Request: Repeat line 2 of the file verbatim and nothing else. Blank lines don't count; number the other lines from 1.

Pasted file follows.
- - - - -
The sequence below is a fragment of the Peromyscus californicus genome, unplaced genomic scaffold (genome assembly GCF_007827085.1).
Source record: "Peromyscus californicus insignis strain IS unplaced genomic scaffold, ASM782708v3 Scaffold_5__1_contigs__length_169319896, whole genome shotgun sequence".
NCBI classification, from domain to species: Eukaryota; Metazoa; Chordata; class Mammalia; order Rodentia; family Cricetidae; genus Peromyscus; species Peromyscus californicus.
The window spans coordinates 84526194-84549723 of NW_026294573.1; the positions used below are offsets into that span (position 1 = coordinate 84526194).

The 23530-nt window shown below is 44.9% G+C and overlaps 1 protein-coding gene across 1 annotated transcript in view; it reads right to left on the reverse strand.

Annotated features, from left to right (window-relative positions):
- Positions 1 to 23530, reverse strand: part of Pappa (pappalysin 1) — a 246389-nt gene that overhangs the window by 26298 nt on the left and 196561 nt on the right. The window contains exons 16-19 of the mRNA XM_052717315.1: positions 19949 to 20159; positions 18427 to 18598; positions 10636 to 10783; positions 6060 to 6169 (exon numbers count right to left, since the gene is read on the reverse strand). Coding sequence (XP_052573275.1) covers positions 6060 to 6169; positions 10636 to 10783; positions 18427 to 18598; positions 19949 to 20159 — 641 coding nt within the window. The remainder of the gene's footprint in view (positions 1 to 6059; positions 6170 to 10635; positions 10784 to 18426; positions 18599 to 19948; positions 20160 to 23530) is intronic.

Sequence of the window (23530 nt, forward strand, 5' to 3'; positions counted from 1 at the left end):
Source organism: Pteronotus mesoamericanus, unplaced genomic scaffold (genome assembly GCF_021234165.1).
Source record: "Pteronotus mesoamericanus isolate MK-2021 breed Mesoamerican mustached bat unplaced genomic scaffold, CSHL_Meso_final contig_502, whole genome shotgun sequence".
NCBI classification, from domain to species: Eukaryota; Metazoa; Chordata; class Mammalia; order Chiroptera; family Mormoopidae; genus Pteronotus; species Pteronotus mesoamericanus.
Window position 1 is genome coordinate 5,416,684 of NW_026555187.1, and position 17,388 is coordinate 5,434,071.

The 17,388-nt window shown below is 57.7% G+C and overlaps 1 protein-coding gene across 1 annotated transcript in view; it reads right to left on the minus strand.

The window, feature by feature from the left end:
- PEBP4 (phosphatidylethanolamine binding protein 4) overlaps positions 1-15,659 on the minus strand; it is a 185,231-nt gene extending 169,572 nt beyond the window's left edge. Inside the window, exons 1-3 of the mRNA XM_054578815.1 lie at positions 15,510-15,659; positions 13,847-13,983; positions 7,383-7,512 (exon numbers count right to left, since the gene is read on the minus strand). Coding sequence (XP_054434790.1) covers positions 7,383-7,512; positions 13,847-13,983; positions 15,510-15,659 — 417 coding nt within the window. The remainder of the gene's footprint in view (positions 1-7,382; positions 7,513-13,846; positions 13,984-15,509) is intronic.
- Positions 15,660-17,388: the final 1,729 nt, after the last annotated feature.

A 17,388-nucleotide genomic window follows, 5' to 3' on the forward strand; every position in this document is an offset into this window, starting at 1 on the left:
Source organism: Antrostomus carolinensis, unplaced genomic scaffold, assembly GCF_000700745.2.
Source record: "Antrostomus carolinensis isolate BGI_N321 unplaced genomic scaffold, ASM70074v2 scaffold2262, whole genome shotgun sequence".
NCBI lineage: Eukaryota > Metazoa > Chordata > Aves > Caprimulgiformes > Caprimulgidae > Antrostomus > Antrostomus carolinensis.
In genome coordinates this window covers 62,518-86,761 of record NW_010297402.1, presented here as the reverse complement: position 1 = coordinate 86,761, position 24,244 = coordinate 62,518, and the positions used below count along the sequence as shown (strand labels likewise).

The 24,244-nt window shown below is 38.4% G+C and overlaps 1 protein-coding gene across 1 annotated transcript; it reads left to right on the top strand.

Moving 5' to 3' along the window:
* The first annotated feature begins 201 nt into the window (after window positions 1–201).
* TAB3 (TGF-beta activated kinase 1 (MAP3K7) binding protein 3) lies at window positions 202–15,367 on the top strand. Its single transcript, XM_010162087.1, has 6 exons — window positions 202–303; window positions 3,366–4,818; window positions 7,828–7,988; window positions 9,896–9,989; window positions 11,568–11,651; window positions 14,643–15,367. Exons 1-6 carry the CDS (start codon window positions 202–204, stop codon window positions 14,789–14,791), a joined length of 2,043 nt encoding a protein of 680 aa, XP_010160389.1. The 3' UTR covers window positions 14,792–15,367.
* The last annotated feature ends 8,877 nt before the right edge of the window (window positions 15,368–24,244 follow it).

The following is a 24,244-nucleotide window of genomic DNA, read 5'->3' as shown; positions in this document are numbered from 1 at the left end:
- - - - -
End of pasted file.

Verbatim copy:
Source record: "Peromyscus californicus insignis strain IS unplaced genomic scaffold, ASM782708v3 Scaffold_5__1_contigs__length_169319896, whole genome shotgun sequence".